GRE Exam Calculator

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Hello Everyone,

I got a query from one of the Student to provide details with respect to the On-Screen Calculator that is provided during the GRE Exams. So this post will focus on the On-Screen Calculator, it’s important functions and whether is it necessary to use the calculator during the Examinations. Students might be knowing that the Calculator was provided in the New GRE Exam Pattern only. So let’s discuss about the Calculator in detail in this post.

GRE On-Screen Calculator:

Click on the Calculator to use it.


This is the calculator that will be provided to the students during the Examination. The calculator will look exactly the same in your GRE Exam as well. Now let’s look into some of the important functionalities of this calculator.

1) Transfer Display: –

At the bottom of the calculator, you can see a button called ‘Transfer Display’. This button can be used during the Numeric Entry questions in your Quant Section. Since you need to enter the Answer, if you have calculated the Answer in the calculator then by clicking Transfer Display, it transfers the Answer from Calculator to that Answer space available for that question. Don’t use this feature unless you are certain. For example, if a question requires you to round your answer or convert your answer to a percent, make sure that you adjust the transferred number accordingly.

2) Memory: –

I suppose many students might be knowing this feature that is available in all the calculators: MR and MC. They recall and clear, respectively, the value stored in memory. The Calculator doesn’t have the MS or Memory Store Button. Now to store the value in the Memory for the first time, press M+. The tricky thing about this button is that it doesn’t override what’s currently in memory: it adds to the value.

Take an Example:  6 M+ 3 M+ MR. The value that will be stored is not 3 but 9. If you want to save a completely new and unrelated value, then first you need to clear the memory by pressing MC. Mostly, Memory options are generally not used by the students.

3) Limit: – 

The Limit to the Number of digits in the calculator is 8. So if you try to exceed that then either it won’t take or if your result after calculation exceeds 8 digits then you will see an message ‘ERROR’.

4) Parentheses: – 

GRE calculator does have parentheses, however, they are coupled, meaning opened bracket should be closed before you could use it again. So, you can’t nest parentheses such as 9×(8–(7+1)), you need to calculate first (7+1) separately and only then go ahead and use the parentheses.

5) Plus and Minus Sign: –

On the left hand side bottom, you can see a plus and a minus sign below plus sign. It’s simply used to change the sign for the digits.

Personal Suggestion: Use Keyboard Rather than a Mouse

The way that I used calculator effectively in my GRE Exam is to perform calculations in the calculator using keyboard rather than a mouse. When you use the mouse to perform calculations, you need to click on each and every digit and operations that you want to carry like +, -. %, /, *. Use the keyboard for entering values and performing the operations, it will really be faster than using a mouse.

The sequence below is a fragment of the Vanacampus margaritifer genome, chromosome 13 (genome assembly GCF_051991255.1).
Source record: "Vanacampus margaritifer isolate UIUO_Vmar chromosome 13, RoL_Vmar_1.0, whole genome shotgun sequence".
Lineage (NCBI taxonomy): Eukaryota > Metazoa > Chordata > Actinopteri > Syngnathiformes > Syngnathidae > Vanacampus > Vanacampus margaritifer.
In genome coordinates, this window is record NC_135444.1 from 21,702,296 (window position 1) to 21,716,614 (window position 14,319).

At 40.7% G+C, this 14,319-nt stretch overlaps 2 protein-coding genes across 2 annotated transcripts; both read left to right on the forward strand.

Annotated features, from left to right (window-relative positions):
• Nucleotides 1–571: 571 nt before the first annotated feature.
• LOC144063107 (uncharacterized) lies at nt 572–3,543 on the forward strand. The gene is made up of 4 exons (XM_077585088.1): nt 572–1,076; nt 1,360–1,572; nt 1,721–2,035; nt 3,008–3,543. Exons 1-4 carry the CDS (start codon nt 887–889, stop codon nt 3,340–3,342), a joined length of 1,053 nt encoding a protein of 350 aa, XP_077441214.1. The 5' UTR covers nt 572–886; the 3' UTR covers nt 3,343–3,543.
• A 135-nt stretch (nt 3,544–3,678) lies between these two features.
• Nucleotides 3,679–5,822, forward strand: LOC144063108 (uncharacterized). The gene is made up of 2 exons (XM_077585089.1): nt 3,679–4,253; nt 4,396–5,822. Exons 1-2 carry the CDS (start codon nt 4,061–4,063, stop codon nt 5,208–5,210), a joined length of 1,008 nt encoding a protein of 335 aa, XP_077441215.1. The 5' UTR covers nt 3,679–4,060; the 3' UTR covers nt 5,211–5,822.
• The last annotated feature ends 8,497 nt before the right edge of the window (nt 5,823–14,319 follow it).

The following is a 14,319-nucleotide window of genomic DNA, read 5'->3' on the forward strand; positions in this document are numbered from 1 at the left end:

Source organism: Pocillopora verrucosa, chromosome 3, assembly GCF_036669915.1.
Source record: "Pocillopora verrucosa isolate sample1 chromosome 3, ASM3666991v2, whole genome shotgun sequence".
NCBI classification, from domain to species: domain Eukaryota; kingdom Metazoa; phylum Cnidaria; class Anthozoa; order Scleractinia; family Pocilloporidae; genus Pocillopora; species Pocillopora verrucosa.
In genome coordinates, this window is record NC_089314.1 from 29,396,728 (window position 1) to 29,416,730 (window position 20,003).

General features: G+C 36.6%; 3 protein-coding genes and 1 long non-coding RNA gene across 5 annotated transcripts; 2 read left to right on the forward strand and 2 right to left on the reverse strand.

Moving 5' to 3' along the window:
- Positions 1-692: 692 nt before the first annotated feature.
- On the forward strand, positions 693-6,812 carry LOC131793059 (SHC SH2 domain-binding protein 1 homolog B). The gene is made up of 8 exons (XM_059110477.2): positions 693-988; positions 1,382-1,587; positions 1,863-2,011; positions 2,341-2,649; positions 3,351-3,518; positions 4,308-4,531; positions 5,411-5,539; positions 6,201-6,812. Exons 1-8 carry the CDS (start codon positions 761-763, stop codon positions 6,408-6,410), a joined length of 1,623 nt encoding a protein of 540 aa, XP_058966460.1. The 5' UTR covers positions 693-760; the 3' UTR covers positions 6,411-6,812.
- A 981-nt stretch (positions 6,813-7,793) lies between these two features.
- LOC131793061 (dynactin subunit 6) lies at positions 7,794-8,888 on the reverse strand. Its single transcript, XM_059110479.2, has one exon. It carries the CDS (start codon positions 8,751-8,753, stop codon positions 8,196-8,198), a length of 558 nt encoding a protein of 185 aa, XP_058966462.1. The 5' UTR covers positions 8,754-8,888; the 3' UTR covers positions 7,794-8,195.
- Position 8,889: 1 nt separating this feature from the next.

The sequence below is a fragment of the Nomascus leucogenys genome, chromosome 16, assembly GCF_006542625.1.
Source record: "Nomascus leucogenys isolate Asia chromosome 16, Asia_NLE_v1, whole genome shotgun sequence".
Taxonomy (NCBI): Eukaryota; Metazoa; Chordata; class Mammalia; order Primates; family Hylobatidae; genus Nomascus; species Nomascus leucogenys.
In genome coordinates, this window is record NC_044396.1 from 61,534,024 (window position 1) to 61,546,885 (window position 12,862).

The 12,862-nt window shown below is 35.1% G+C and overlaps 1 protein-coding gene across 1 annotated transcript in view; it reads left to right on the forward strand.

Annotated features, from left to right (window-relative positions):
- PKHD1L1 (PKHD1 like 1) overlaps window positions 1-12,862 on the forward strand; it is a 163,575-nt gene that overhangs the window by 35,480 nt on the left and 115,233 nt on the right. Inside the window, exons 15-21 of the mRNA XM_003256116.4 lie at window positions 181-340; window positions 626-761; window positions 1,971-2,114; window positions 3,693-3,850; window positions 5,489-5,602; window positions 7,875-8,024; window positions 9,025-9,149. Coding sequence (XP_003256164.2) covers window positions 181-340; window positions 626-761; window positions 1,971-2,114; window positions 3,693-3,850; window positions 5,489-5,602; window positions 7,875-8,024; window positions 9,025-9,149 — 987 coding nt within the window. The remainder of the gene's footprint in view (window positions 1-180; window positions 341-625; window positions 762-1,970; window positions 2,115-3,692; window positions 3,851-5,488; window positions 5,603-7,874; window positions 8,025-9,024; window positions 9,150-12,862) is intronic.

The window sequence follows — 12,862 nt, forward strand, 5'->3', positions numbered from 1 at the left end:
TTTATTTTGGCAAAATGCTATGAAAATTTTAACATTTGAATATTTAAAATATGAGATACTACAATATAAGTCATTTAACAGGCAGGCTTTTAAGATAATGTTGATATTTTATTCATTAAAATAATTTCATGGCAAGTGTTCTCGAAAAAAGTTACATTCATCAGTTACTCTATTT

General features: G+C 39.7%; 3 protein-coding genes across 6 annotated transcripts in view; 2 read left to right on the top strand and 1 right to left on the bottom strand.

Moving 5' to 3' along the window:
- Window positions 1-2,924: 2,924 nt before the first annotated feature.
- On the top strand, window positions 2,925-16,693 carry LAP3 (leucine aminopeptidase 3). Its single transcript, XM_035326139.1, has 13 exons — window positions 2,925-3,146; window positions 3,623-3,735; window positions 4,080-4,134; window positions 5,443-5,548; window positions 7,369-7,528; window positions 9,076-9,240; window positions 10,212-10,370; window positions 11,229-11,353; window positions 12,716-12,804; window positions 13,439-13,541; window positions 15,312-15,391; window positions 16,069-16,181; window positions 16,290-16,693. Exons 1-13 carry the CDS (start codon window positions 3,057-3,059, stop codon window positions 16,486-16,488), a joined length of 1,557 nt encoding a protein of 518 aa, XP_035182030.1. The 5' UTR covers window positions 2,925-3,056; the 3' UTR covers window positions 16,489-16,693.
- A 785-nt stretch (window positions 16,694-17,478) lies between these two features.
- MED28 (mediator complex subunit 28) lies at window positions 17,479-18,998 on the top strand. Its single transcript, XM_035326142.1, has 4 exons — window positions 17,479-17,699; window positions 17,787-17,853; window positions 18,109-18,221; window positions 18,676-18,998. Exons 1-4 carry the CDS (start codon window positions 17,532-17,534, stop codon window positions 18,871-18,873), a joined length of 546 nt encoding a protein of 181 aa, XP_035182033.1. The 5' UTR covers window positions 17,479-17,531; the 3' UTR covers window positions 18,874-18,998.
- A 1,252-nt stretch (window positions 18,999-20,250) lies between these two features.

To Conclude:

My personal suggestion with respect to using calculator in the GRE Exam is that if you are good in calculations then no need to use it. Always try to approximate as it will save your time. But that doesn’t mean don’t use the calculator at all. Calculator can really be useful for difficult calculations.

I hope this post was useful.

2 thoughts on “GRE Exam Calculator

  1. Hello,
    I’m in a big dilemma. I started my B.E. in 2006, I did not do well in the 1st year because of homesickness and got backlog in all the 6 subjects (I was a good student in school), because of all that I got in to serious depression and had to drop BE. I didn’t feel like doing anything, this continued for 3 years. But after those 3 long years I decided to rejoin the same university again, but this time another college, which was in my home town. Soon I cleared all my backlogs and completed my engineering this year.
    My year-wise percentage were, 1st-54%, 2nd-58%, 3rd-61%, 4th-67%. School percentages were 10th-76%, 12th-64%.
    Have secured 106/120 in TOEFL. And have already started preparations for GRE and hope to score high.
    My question are, how can I explain the 3 year gap in my BE? Will I able to get into universities like Florida State, Wisconsin-Madison, Ohio State, North Carolina State, Michigan State, etc because of my abysmal acads?
    Should I get around an year of work-experience in some MNC before going for MS? Will that help?
    Thanks.

    • Let’s go step by step…

      Firstly with respect to your percentage, it’s on the rise every year which is very good. If your percentage increases every year then your chances of getting into the Univ is very high.

      Secondly, your TOEFL Scores are excellent and I am sure that you will get a good GRE Score.

      Thirdly, with respect to your 3 year GAP, you need to mention what you did during those three years and you need to explain what you just shared with me, which is why did you get a GAP. So if you can put it precisely then I am sure that Univ. will admit you.

      So do not worry and concentrate towards GRE, SOP and LOR. Put all your efforts and hope for the best.

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